1 Dec 2017

Cancer is a terrifying prospect as cells divide uncontrollably and our canine companions are not
immune to this. One of the most terrifying prospects of cancer in our canine companions is
osteosarcoma. Osteosarcoma is the most common bone tumor in dogs accounting for 85% of all
canine bone tumors.
Osteosarcoma is a type of cancer which results from the rapid, uncontrolled division of cells. This
form of cancer is highly aggressive and can metastasize and spread to other parts of the body very
quickly, especially the lungs and other organs. Thus, it is important to understand the risk factors
as well as the symptoms in our canine companions. Dogs that are at a high risk for developing
osteosarcoma are large breeds of dogs, male dogs, as well as dogs that have received trauma to
the bone. This is due to the fact that the during periods of rapid growth, which is seen very
evidently in large breeds that grow in size very quickly, or periods of bone repair after trauma
where the cells are dividing rapidly for repair there is a higher risk for mutations and osteosarcoma
can develop.
It is essential as a pet owner that one is able to recognize possible symptoms of osteosarcoma in
order to try and treat it as soon as possible in an attempt to improve the prognosis for our beloved
pets. The early symptoms may seem very subtle such as swelling, joint or bone pain when the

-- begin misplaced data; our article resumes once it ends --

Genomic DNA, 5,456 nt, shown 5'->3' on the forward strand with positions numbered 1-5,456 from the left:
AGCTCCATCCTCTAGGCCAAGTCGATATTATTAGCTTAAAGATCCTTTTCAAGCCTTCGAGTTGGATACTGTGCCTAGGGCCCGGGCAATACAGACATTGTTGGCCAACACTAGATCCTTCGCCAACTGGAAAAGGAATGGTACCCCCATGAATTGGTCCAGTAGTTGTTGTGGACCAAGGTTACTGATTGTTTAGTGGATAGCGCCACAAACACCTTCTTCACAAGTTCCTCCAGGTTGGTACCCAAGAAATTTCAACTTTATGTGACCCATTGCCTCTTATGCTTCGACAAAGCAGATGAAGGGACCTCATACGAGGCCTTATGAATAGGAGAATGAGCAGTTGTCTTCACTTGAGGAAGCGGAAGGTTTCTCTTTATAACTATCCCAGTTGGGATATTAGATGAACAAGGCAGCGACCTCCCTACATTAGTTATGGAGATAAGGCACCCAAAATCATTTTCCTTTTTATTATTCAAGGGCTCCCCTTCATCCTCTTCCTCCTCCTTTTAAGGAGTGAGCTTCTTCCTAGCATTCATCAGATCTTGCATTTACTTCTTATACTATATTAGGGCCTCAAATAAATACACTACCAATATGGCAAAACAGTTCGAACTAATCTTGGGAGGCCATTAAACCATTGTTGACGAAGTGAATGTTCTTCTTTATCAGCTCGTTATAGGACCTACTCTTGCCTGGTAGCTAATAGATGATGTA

area is touched, or lameness which can occur suddenly due to intense exercise or progress slowly
over time. As osteosarcoma progresses, dogs can experience a loss of appetite and lethargy and
a visible mass can occur. The location these tumors are most commonly found is on the wrists of
the front limbs of dogs, but it can also be seen in other parts of the front legs as well as the hind
legs or other locations of bone. These tumors tend to not be located near elbows or knees, but
there are always exceptions, so make sure to see your local veterinarian!

Once you are at the veterinarian there are several ways to diagnose an osteosarcoma. The most
common ways are through histopathology and radiographs. Radiographs or x-rays are taken in
order to take an image of the mass and surrounding area. The diagnosis for osteosarcoma is most
often confirmed by radiographs alone since the image of the area tends to show a “moth-eaten”
appearance. A histopathology can also be done and this takes a sample of cells via a fine-needle
aspirate or a bone biopsy to confirm that it is indeed osteosarcoma. Osteosarcoma can be
categorized as stage I which is low-grade tumors without evidence of metastasis, stage II high-
grade tumors without metastasis, or stage III metastasis has occurred.

Once a diagnosis is confirmed the prognosis unfortunately tends to be poor, but there are several
actions that can be taken for our canine companions. Amputation of the affected area is often an
option and used in conjunction with chemotherapy since this will inhibit metastasis of cells and
prevent the cancer from spreading. But due to rapid nature of this disease the most common
treatment is to try and make our pets as comfortable as possible with painkillers and other comfort
care. Osteosarcoma is an unfortunate affliction for our canine companions, but knowing the signs
and options lets us be proactive to try and catch it early so man's best friend have the best
prognosis possible!






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